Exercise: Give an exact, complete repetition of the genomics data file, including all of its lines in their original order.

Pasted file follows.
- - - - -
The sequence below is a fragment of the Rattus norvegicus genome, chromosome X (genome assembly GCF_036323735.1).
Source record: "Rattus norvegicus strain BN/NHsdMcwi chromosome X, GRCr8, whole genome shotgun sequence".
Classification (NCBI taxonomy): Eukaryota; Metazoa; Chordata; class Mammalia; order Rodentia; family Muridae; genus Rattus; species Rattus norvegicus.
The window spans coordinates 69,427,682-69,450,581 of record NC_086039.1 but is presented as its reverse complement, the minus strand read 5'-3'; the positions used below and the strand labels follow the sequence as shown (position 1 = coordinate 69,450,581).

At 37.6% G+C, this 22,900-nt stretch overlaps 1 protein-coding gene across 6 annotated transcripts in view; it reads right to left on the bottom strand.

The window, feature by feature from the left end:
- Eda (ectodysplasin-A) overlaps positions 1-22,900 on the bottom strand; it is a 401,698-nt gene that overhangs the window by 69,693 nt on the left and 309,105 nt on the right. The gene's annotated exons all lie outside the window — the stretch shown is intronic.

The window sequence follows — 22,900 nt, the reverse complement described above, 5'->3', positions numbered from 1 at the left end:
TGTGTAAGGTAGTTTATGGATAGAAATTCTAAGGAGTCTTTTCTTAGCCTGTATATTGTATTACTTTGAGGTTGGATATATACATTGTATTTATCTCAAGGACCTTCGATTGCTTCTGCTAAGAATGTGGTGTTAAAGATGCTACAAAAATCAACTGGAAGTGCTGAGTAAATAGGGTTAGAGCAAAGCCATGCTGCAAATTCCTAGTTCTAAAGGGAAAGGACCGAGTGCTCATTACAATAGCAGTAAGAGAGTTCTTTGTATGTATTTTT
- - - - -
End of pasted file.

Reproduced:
The sequence below is a fragment of the Rattus norvegicus genome, chromosome X (genome assembly GCF_036323735.1).
Source record: "Rattus norvegicus strain BN/NHsdMcwi chromosome X, GRCr8, whole genome shotgun sequence".
Classification (NCBI taxonomy): Eukaryota; Metazoa; Chordata; class Mammalia; order Rodentia; family Muridae; genus Rattus; species Rattus norvegicus.
The window spans coordinates 69,427,682-69,450,581 of record NC_086039.1 but is presented as its reverse complement, the minus strand read 5'-3'; the positions used below and the strand labels follow the sequence as shown (position 1 = coordinate 69,450,581).

At 37.6% G+C, this 22,900-nt stretch overlaps 1 protein-coding gene across 6 annotated transcripts in view; it reads right to left on the bottom strand.

The window, feature by feature from the left end:
- Eda (ectodysplasin-A) overlaps positions 1-22,900 on the bottom strand; it is a 401,698-nt gene that overhangs the window by 69,693 nt on the left and 309,105 nt on the right. The gene's annotated exons all lie outside the window — the stretch shown is intronic.

The window sequence follows — 22,900 nt, the reverse complement described above, 5'->3', positions numbered from 1 at the left end:
TGTGTAAGGTAGTTTATGGATAGAAATTCTAAGGAGTCTTTTCTTAGCCTGTATATTGTATTACTTTGAGGTTGGATATATACATTGTATTTATCTCAAGGACCTTCGATTGCTTCTGCTAAGAATGTGGTGTTAAAGATGCTACAAAAATCAACTGGAAGTGCTGAGTAAATAGGGTTAGAGCAAAGCCATGCTGCAAATTCCTAGTTCTAAAGGGAAAGGACCGAGTGCTCATTACAATAGCAGTAAGAGAGTTCTTTGTATGTATTTTT